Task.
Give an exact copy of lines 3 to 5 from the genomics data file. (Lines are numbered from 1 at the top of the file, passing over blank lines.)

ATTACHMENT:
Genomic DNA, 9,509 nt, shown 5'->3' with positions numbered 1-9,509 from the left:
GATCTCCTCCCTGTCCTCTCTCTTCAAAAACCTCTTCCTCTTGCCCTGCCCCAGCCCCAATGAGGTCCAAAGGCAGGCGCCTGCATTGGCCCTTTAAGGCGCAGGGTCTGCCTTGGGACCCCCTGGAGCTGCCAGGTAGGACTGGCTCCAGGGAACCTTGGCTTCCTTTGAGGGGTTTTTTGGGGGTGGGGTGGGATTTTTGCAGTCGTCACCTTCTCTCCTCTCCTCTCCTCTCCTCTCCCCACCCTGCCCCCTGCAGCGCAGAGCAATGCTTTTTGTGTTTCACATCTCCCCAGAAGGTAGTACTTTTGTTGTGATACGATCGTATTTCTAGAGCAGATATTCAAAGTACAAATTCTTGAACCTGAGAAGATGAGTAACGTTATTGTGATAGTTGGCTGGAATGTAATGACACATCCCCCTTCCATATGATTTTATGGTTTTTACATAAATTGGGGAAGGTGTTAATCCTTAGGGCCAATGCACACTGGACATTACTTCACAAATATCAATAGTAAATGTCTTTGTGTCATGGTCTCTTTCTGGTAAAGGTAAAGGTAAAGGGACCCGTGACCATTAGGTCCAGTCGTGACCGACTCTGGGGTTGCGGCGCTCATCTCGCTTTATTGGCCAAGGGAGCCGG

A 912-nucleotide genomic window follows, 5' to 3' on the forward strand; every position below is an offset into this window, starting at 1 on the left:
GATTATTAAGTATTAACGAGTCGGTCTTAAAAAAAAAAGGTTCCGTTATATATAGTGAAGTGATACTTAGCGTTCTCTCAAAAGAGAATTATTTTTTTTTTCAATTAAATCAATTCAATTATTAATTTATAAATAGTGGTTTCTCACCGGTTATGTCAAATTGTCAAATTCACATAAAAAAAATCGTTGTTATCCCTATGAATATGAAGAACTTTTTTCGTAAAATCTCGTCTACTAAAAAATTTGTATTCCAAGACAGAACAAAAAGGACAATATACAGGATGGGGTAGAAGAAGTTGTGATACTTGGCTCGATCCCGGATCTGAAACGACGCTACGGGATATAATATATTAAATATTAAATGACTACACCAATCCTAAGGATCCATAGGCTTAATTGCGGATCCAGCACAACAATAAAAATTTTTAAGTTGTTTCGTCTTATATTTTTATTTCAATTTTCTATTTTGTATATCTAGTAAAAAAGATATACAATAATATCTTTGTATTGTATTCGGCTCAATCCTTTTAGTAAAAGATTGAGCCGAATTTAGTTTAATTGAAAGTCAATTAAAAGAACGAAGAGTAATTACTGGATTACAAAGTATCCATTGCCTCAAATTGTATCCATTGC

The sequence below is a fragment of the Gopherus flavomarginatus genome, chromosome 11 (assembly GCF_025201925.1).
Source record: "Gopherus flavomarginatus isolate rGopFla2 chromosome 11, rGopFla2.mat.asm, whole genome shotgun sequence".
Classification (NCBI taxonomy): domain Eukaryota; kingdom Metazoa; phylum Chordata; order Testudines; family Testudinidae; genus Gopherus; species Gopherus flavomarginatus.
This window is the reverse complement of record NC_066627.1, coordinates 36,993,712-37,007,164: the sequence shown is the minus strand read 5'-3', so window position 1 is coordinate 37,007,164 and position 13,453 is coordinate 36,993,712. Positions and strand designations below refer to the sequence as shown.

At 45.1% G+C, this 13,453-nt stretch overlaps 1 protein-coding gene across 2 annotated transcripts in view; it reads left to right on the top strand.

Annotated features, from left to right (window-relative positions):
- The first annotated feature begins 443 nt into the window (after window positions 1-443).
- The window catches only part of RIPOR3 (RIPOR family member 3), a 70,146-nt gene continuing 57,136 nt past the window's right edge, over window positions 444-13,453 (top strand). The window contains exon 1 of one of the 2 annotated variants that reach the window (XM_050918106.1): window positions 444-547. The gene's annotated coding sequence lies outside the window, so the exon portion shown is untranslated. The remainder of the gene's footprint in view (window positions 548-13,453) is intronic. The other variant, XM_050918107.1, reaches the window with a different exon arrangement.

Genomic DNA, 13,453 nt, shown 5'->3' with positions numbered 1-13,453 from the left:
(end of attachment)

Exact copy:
A 912-nucleotide genomic window follows, 5' to 3' on the forward strand; every position below is an offset into this window, starting at 1 on the left:
GATTATTAAGTATTAACGAGTCGGTCTTAAAAAAAAAAGGTTCCGTTATATATAGTGAAGTGATACTTAGCGTTCTCTCAAAAGAGAATTATTTTTTTTTTCAATTAAATCAATTCAATTATTAATTTATAAATAGTGGTTTCTCACCGGTTATGTCAAATTGTCAAATTCACATAAAAAAAATCGTTGTTATCCCTATGAATATGAAGAACTTTTTTCGTAAAATCTCGTCTACTAAAAAATTTGTATTCCAAGACAGAACAAAAAGGACAATATACAGGATGGGGTAGAAGAAGTTGTGATACTTGGCTCGATCCCGGATCTGAAACGACGCTACGGGATATAATATATTAAATATTAAATGACTACACCAATCCTAAGGATCCATAGGCTTAATTGCGGATCCAGCACAACAATAAAAATTTTTAAGTTGTTTCGTCTTATATTTTTATTTCAATTTTCTATTTTGTATATCTAGTAAAAAAGATATACAATAATATCTTTGTATTGTATTCGGCTCAATCCTTTTAGTAAAAGATTGAGCCGAATTTAGTTTAATTGAAAGTCAATTAAAAGAACGAAGAGTAATTACTGGATTACAAAGTATCCATTGCCTCAAATTGTATCCATTGC

The sequence below is a fragment of the Gopherus flavomarginatus genome, chromosome 11 (assembly GCF_025201925.1).